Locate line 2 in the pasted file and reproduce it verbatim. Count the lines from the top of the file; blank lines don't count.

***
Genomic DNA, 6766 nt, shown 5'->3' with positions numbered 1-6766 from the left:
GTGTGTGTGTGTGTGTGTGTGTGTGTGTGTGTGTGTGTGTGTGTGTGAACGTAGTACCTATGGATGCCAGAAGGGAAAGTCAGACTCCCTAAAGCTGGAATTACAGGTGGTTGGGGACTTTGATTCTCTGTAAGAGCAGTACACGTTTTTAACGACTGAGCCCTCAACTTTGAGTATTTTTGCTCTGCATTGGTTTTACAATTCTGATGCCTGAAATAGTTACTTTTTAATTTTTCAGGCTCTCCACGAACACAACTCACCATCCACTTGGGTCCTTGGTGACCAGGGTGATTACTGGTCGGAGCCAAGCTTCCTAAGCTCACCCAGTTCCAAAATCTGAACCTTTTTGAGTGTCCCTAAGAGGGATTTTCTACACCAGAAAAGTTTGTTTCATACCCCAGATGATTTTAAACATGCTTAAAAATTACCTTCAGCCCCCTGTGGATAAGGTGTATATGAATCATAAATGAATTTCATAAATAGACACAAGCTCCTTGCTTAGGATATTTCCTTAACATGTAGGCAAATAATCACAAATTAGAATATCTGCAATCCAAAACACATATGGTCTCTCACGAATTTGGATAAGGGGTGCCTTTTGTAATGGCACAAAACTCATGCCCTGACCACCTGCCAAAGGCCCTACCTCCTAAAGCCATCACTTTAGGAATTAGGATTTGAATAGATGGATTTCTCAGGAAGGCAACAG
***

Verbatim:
GTGTGTGTGTGTGTGTGTGTGTGTGTGTGTGTGTGTGTGTGTGTGTGAACGTAGTACCTATGGATGCCAGAAGGGAAAGTCAGACTCCCTAAAGCTGGAATTACAGGTGGTTGGGGACTTTGATTCTCTGTAAGAGCAGTACACGTTTTTAACGACTGAGCCCTCAACTTTGAGTATTTTTGCTCTGCATTGGTTTTACAATTCTGATGCCTGAAATAGTTACTTTTTAATTTTTCAGGCTCTCCACGAACACAACTCACCATCCACTTGGGTCCTTGGTGACCAGGGTGATTACTGGTCGGAGCCAAGCTTCCTAAGCTCACCCAGTTCCAAAATCTGAACCTTTTTGAGTGTCCCTAAGAGGGATTTTCTACACCAGAAAAGTTTGTTTCATACCCCAGATGATTTTAAACATGCTTAAAAATTACCTTCAGCCCCCTGTGGATAAGGTGTATATGAATCATAAATGAATTTCATAAATAGACACAAGCTCCTTGCTTAGGATATTTCCTTAACATGTAGGCAAATAATCACAAATTAGAATATCTGCAATCCAAAACACATATGGTCTCTCACGAATTTGGATAAGGGGTGCCTTTTGTAATGGCACAAAACTCATGCCCTGACCACCTGCCAAAGGCCCTACCTCCTAAAGCCATCACTTTAGGAATTAGGATTTGAATAGATGGATTTCTCAGGAAGGCAACAG